Category Memoirs in Progress

Memoirs in Progress, Table of Contents

TABLE OF CONTENTS Note: Since blogs entries are posted backwards as to date, and I did not post these chapters in sequence, this table of contents is provided to assist any readers wishing to read in the proper sequence. I have categorized them all under “memoirs in progress,” but you still have to look for […]

Chapter Seven, Escalation, Part 2

People’s Park The event that finally convinced me that there were other places on earth besides Berkeley was the battle over People’s Park. By that time, I had had just about all I could take. I was making a conscious effort to pull myself away from the worst of the politics, because I really wanted […]

Chapter Seven, Escalation, Part I

Chapter Seven ESCALATION As the war escalated in Vietnam, opposition to it escalated on campus. On December 1, 1966 a student strike was called. According to a chronology from the Free Speech Movement Archives website, five thousand students boycotted classes to protest Navy recruitment on campus. What I remember protesting as much as the fact […]

Chapter 8, Meanwhile, Back in the Department, Part II

Sayonara, Berkeley Whereas it took Lynn a year after the Rose Garden declaration to get out of Berkeley, John and I were actually gone within two weeks. Since it was near the end of the semester, I wrapped up my course obligations and we took off, just ahead of the revolution, we thought–it was that […]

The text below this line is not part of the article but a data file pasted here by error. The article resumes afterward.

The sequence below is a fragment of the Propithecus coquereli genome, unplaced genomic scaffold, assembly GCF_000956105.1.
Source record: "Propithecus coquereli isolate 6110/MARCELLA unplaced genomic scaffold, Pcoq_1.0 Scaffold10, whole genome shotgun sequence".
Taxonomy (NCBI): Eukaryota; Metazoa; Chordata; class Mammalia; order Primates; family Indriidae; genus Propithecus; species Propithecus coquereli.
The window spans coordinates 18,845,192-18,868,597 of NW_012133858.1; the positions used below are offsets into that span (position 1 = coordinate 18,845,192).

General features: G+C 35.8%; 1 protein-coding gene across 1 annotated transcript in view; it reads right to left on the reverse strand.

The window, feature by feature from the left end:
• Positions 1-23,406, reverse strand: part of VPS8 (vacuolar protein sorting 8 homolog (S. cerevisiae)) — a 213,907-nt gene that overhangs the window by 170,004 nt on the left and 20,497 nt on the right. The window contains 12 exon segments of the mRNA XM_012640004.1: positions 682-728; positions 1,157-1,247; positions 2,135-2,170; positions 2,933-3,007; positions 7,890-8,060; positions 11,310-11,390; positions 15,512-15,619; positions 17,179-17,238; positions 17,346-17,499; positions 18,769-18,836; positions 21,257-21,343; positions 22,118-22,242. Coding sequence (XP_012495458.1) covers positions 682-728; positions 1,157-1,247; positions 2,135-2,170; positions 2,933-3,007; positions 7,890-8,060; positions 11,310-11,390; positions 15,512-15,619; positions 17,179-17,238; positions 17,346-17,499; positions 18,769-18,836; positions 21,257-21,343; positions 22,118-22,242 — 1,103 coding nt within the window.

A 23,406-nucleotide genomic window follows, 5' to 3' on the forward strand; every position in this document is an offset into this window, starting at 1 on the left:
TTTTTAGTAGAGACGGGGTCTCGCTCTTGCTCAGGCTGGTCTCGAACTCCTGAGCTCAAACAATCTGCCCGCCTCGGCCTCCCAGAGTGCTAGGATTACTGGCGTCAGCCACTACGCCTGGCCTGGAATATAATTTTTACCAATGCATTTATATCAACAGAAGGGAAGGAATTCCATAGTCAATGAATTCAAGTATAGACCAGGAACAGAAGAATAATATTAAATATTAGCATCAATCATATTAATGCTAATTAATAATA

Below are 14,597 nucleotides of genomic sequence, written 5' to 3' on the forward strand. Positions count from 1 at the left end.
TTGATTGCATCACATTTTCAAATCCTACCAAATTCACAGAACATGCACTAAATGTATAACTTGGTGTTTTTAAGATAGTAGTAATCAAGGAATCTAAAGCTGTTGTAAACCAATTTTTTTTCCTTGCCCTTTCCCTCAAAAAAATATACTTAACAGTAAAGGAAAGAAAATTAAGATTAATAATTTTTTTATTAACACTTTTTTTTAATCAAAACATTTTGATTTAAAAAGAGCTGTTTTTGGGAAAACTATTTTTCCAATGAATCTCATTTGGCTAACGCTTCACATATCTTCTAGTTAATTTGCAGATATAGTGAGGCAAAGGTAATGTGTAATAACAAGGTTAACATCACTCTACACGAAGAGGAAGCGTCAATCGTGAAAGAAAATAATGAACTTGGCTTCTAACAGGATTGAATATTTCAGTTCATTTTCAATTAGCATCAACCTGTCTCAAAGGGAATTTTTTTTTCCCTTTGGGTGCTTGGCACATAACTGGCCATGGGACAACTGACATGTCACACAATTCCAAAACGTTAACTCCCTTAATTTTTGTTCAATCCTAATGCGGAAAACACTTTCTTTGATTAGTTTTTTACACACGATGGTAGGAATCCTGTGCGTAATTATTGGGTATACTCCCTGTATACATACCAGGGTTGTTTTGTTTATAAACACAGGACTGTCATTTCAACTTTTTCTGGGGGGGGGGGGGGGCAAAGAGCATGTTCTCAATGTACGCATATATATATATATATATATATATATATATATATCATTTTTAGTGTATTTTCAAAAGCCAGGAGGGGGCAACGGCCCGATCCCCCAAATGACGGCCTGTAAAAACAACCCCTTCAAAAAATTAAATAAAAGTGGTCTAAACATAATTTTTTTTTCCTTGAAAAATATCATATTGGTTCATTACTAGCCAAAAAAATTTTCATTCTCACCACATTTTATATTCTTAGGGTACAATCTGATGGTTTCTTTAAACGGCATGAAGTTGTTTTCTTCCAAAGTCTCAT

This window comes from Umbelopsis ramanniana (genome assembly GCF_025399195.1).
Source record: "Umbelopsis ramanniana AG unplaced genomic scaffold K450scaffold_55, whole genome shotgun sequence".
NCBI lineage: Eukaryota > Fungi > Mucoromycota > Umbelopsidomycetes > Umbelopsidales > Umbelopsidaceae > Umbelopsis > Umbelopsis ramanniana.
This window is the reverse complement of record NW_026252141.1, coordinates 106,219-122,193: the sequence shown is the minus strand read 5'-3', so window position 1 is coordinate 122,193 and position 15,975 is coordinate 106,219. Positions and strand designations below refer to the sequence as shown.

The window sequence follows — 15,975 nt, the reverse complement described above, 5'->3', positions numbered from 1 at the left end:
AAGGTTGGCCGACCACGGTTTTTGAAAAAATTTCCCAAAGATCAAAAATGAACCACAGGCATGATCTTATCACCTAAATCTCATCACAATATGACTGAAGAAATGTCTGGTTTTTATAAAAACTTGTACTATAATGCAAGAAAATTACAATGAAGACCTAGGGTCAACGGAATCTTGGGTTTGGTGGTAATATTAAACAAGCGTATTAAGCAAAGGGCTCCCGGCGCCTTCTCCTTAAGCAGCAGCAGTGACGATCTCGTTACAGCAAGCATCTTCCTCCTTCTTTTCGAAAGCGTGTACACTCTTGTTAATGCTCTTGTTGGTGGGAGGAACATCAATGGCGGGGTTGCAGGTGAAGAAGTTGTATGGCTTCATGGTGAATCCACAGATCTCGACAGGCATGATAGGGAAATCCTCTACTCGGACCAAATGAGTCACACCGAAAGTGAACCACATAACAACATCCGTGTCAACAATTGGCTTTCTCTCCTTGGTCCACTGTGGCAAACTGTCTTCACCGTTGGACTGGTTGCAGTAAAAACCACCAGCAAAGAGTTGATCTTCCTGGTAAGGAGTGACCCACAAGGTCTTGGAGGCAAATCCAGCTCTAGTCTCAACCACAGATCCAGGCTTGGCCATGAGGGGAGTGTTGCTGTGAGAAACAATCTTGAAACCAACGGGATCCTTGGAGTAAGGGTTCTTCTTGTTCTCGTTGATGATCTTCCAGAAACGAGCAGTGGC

Chapter 8, Meanwhile, Back in the Department, Part I

Chapter Eight MEANWHILE, BACK IN THE DEPARTMENT By the time People’s Park happened, I had been a grad student for three quarters. That I had been admitted at all was clearly another tour de force from Gerry Berreman, but  nevertheless surrounded in some mystery. Billy and Cowan both claimed that they had threatened their mentor, […]

Chapter 4, The Free Speech Movement, My First Bust, Part I

Chapter Four THE FREE SPEECH MOVEMENT I first heard about the Free Speech Movement from my lunch-mates at Oakland City College. We had already been following the Mel’s Diner, “auto row” and “hotel” sit-ins in San Francisco that brought on the FSM, and we were excited that these events meant that now one need not […]

Footnotes to Chapter Six

FOOTNOTES TO CHAPTER SIX 1Mead, Margaret. 1972. Blackberry Winter: My Earlier Years. New York: Morrow. p. 271. 2Mead, Margaret. 1970. Culture and Commitment: a Study of the Generation Gap. Garden City, NY: Natural History Press. 3Frank, Pat. 1959. Alas, Babylon. New York: HarperCollins. 4Cf. Polmar, Norman. 2001. The U-2 History. Minneapolis: Zenith Press. 5Berreman, Gerald. […]

Chapter Six, Wars and Rumors of Wars, Part 3

The demo that fizzled Whereas most of the VDC events were hugely successful, such as the teach-ins and the marches to Oakland, there were also a number of creative but less spectacular smaller actions and some that failed ridiculously as well. Of the former, Gerard de Groot writes:   The VDC were not bungling anarchists. […]

Chapter Six, Wars and Rumors of Wars, Part 2

The Vietnam Day Committee The Vietnam Day Committee (VDC) was the first political organization in which I was involved after my arrest in the Free Speech Movement. I had been greatly relieved when that controversy was over and I was eager to focus my entire attention on becoming, against all odds at that time and […]

Chapter Six, Wars and Rumors of Wars, Part 1

Chapter Six  WARS AND RUMORS OF WARS Anthropologist Margaret Mead recounts in her biography her reaction to the atomic bombing of Hiroshima. She writes that she took the only copy of the manuscript she had been working on for years and “tore up every page,” because she felt that that one event would change the […]